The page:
There’s a constant threat to your organization. Email is one of the most common ways hackers attempt to breach your organization’s security. Over half of the messages received are spam, phishing campaigns, and malicious. Staying up-to-date with the latest email related threats isn’t an easy task. It’s virtually every company uses third-party email hosting with built-in spam protection or opts for third-party spam protection in front of on-premise servers. Like its competitors, Office 365 comes with built-in protection for your environment, Microsoft’s Information Protection team is staying up-to-date and evolving the email security of Office 365 to protect Microsoft customers from threats. The default configuration isn’t always enough to keep your organization secure and compliant.
Despite years of combating spam, the campaigns are still relentless. To understand why there’s so much spam we have to ask, How successful is a spam campaign? Since spammers typically work in the shadows it’s a difficult question to answer. Fortunately, the International Computer Science Institute (ICSI) performed an interesting and surprising study. The ICSI hijacked an existing botnet to determine how successful these campaigns truly are. By redirecting the botnet to a fake pharmacy website and throwing an error instead of completing a purchase the ICSI was able to provide insight into the spam plague that has troubled us for so long.
By emailing 200 million email addresses the fake pharmacy site led to over 10,000 people visiting the site with 28 purchases. This would have led to almost $9500 a day in sales.
“Phishing is a cybercrime in which a target or targets are contacted by email by someone posing as a legitimate institution to lure individuals into providing sensitive data such as credit card details and passwords. The information is then used to access important accounts and can result in identity theft and financial loss.” — phishing.org
30% of phishing messages get opened by targeted users and 12% of those users click on the malicious attachment or link. — verizon.com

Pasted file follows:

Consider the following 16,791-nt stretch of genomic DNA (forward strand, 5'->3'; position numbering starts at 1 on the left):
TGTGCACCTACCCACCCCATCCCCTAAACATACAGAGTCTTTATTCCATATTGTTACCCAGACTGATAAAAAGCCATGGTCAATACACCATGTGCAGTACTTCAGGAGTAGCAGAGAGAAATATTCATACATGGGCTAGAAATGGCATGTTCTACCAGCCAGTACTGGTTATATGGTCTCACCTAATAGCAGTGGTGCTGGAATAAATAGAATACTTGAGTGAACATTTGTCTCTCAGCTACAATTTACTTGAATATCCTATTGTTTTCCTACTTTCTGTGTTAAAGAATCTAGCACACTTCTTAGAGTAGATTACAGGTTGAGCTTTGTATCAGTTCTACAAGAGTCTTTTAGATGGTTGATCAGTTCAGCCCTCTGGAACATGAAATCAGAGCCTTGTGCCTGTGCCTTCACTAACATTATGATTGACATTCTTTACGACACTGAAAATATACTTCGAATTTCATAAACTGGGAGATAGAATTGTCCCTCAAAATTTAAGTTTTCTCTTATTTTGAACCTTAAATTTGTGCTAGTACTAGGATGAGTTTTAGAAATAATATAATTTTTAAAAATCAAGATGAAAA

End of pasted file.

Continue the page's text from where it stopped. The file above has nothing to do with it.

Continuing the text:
In September of 2015, the FBI contacted the Democratic National Committee (DNC) to inform them that at least one of their computers has been compromised and sending information to Russian based computers. Six months later a campaign chairman receives a phishing email masked as a fake alert stating another user attempted to breach his account and he needs to change his password. The DNC chairman clicks the link that directs his browser to a fake website where he types in his password giving Russian hackers access to his account.
The average cost of a phishing attack for a mid-sized company is $1.6 million.
On July 22, 2016, WikiLeaks posts emails that were stolen through the phishing attack. For weeks, the emails consumed the media. No one can say for certain how much the phishing attack affected the election but the damage was done.
Malware is any form of malicious code that is often distributed via email. It can be distributed using a direct attachment, stored in a Word or PDF document, or can be downloaded once a person clicks a link in an email.
In January 1999, a new threat emerged. Codenamed Happy99, it was one of the first known viruses spread through email. The malicious code would attach itself as an email attachment and send an email with fireworks saying Happy New Year. Unknown to the user, the code would install itself on the computer and begin spreading again.
Unlike today, the Happy99 virus wouldn’t do anything other than send itself to the next computer. Today, malicious code is used to steal identities, financial information, and other private corporate information.
Office 365 uses a multi-layered spam protection system. Every email is scanned using a number of different algorithms to detect and block unwanted messages.
Content filters are used to detect words and phrases that are known to be related to spam. It’s a constant struggle because content continues to change. Microsoft handles the content filtering behind the scenes but you can create a transport rule in EOP to add words and phrases your company would like to block.
See the section “Custom Content Filtering in Office 365” below to customize your tenant.
Connection filters block emails from known bad IP addresses. Spammers will typically use botnets and hijack legitimate companies to send spam. Microsoft will detect an IP address that has an infected device and immediately blocks the bad email from your organization. Once the issue is resolved by the sender, Microsoft will remove the IP address from the block lists and allow email to reach the destination. Additionally, your organization can add IP addresses to a block list or allow list from the EAC.
See the section “Custom Connection Filtering” below to customize your tenant.
A domain is the second part of your email address, everything after the @ symbol. For example, the domain of firstname.lastname@example.org is gitbit.org.